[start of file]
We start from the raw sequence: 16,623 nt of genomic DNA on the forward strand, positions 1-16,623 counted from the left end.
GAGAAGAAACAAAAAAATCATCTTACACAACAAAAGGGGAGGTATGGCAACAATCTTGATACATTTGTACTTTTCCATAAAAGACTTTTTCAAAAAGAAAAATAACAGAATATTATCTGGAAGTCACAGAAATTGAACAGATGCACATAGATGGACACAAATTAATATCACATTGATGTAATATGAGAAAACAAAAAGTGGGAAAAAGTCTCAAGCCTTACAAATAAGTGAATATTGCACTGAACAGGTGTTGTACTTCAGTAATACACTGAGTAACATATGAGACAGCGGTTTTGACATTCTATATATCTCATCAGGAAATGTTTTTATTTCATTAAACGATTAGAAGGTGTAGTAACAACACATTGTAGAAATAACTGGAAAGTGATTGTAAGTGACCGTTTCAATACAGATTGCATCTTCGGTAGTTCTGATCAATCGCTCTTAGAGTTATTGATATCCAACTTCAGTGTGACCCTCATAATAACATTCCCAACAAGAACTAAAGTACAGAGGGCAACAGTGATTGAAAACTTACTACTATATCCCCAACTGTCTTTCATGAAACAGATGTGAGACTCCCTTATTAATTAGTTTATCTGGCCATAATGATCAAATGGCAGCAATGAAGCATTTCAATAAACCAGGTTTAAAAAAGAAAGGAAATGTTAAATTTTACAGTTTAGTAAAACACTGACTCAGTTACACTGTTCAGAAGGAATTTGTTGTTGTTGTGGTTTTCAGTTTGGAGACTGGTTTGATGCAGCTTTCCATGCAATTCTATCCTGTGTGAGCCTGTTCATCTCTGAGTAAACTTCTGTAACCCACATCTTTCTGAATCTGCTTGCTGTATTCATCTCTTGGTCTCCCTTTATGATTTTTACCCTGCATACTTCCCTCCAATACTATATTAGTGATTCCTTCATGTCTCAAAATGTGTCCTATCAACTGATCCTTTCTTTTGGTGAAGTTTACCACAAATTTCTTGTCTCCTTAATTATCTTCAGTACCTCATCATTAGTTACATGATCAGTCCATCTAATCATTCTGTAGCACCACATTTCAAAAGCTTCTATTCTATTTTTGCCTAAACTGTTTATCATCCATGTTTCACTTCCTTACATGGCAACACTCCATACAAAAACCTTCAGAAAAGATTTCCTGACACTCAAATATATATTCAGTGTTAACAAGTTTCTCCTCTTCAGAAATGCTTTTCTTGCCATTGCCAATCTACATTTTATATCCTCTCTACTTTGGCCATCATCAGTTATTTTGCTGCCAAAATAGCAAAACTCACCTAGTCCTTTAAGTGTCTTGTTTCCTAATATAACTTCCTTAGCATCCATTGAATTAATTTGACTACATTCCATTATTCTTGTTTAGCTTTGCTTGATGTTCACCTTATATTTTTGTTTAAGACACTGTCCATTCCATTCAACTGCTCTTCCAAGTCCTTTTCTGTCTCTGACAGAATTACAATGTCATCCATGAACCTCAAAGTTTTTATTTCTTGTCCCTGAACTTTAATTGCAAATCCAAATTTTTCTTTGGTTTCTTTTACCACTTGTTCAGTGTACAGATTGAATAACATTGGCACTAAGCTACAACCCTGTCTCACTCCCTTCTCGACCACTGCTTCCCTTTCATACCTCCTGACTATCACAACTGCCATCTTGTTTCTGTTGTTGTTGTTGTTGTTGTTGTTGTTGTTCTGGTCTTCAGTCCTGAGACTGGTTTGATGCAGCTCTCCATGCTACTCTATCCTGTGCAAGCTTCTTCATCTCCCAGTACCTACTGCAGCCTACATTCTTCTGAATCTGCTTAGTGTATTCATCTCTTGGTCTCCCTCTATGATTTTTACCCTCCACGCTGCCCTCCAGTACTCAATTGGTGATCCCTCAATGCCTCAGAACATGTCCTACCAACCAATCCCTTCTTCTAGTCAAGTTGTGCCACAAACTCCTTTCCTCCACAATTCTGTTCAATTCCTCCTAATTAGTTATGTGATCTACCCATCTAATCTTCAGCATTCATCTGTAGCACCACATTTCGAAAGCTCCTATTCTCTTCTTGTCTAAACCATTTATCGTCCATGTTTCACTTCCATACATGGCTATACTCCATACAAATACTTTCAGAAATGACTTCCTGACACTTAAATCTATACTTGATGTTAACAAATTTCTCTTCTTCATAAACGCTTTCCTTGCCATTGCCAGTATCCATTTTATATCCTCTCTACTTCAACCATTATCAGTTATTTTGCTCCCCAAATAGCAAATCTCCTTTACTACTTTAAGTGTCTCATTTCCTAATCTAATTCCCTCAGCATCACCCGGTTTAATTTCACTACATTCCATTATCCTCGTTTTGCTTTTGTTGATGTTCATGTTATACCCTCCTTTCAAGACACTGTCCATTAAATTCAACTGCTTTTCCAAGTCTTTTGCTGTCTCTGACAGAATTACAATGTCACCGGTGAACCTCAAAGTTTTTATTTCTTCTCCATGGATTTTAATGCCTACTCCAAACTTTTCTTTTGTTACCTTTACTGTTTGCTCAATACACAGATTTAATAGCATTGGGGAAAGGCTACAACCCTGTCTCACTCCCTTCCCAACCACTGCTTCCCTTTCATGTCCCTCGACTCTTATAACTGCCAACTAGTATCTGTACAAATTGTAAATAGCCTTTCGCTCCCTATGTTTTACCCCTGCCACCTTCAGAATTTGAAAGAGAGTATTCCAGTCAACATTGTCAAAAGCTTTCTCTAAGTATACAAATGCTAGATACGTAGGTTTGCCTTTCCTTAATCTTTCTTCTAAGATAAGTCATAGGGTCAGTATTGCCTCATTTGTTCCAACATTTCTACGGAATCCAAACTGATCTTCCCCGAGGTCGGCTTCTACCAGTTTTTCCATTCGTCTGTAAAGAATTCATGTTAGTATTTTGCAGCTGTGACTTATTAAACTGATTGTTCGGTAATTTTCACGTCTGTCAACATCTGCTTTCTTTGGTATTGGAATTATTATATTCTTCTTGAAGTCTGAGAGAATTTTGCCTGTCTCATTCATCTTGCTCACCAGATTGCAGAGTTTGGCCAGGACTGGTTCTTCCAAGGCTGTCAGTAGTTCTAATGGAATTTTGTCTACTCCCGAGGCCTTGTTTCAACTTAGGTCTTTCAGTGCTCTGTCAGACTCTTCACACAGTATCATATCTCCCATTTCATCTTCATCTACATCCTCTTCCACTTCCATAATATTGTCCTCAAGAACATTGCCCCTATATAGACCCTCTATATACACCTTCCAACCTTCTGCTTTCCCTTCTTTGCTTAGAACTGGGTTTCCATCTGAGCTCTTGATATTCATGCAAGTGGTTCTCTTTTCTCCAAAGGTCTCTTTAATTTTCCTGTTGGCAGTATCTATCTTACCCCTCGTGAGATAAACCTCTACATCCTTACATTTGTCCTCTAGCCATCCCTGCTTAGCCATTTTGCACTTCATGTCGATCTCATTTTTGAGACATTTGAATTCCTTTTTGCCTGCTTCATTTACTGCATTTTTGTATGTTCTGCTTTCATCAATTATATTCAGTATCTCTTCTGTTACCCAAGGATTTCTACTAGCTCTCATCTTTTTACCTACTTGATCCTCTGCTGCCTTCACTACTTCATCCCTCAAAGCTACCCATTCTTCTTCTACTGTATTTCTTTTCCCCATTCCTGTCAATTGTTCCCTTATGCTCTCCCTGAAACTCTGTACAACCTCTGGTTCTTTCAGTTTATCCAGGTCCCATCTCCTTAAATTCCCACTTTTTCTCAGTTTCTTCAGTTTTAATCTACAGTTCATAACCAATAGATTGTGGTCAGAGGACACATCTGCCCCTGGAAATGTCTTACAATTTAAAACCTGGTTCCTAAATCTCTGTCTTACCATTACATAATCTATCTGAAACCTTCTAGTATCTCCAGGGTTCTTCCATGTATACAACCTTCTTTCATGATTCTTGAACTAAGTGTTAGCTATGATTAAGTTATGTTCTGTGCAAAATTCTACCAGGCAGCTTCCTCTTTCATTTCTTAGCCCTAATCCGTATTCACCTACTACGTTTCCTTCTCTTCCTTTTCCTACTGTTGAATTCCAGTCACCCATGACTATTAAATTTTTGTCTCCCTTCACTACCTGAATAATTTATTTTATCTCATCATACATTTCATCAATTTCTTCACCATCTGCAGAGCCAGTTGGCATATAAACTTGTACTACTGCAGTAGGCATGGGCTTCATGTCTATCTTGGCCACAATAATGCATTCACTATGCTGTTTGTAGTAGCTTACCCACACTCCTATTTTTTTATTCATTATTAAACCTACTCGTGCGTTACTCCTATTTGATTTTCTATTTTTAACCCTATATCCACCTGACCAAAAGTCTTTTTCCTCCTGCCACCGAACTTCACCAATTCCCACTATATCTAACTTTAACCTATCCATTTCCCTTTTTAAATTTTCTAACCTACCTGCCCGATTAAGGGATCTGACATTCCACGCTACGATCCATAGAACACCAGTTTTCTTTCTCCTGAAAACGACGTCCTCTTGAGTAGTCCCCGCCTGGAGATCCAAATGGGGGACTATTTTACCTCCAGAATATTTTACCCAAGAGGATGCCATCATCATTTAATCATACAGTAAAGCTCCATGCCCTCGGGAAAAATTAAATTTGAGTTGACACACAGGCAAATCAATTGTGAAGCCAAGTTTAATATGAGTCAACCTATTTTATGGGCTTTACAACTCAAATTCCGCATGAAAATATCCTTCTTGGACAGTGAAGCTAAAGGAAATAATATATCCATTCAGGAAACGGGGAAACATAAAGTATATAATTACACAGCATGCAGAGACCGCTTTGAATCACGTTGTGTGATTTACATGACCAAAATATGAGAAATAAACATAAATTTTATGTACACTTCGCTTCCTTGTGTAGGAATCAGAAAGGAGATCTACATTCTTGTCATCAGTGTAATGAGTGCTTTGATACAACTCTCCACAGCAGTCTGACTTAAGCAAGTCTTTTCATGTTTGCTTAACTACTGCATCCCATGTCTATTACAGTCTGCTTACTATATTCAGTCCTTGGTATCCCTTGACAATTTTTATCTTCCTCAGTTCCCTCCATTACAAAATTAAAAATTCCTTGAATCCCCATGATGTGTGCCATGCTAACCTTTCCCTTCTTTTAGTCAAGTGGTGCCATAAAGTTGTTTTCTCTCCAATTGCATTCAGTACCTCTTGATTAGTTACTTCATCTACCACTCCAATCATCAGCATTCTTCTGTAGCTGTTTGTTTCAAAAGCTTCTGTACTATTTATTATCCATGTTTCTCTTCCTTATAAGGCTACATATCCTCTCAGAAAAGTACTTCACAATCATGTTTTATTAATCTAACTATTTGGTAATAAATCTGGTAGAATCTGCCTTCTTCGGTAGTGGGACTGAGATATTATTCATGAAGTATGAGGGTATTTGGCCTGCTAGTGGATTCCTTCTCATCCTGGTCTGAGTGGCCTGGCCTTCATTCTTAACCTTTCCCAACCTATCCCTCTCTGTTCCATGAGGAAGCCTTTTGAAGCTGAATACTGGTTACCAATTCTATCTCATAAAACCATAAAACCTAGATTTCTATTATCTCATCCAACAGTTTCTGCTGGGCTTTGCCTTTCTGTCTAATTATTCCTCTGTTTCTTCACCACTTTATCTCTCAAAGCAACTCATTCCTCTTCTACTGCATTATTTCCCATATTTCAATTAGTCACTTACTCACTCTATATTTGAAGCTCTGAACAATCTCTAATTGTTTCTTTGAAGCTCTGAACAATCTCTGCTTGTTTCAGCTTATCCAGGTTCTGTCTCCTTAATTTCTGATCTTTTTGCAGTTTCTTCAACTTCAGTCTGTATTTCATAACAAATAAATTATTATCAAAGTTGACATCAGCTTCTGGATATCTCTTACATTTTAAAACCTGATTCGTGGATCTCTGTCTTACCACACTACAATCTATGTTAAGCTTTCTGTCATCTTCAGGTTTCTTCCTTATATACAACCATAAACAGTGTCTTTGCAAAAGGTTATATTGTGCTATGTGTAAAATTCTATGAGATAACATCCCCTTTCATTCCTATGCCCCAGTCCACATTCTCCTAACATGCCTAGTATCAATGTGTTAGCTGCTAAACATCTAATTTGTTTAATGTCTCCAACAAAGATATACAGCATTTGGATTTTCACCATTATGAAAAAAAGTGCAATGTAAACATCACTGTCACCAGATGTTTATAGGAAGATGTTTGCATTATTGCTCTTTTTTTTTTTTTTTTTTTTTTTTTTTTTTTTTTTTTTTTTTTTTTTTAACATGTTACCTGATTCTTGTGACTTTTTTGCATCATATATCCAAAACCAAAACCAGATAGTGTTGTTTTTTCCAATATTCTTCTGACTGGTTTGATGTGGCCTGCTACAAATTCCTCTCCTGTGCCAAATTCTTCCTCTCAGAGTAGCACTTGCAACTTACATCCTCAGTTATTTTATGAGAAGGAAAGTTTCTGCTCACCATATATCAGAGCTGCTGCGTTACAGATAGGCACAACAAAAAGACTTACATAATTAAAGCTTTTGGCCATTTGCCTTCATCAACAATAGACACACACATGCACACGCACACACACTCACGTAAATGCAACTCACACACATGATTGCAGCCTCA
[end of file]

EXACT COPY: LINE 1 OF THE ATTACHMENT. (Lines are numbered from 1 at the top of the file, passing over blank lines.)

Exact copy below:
We start from the raw sequence: 16,623 nt of genomic DNA on the forward strand, positions 1-16,623 counted from the left end.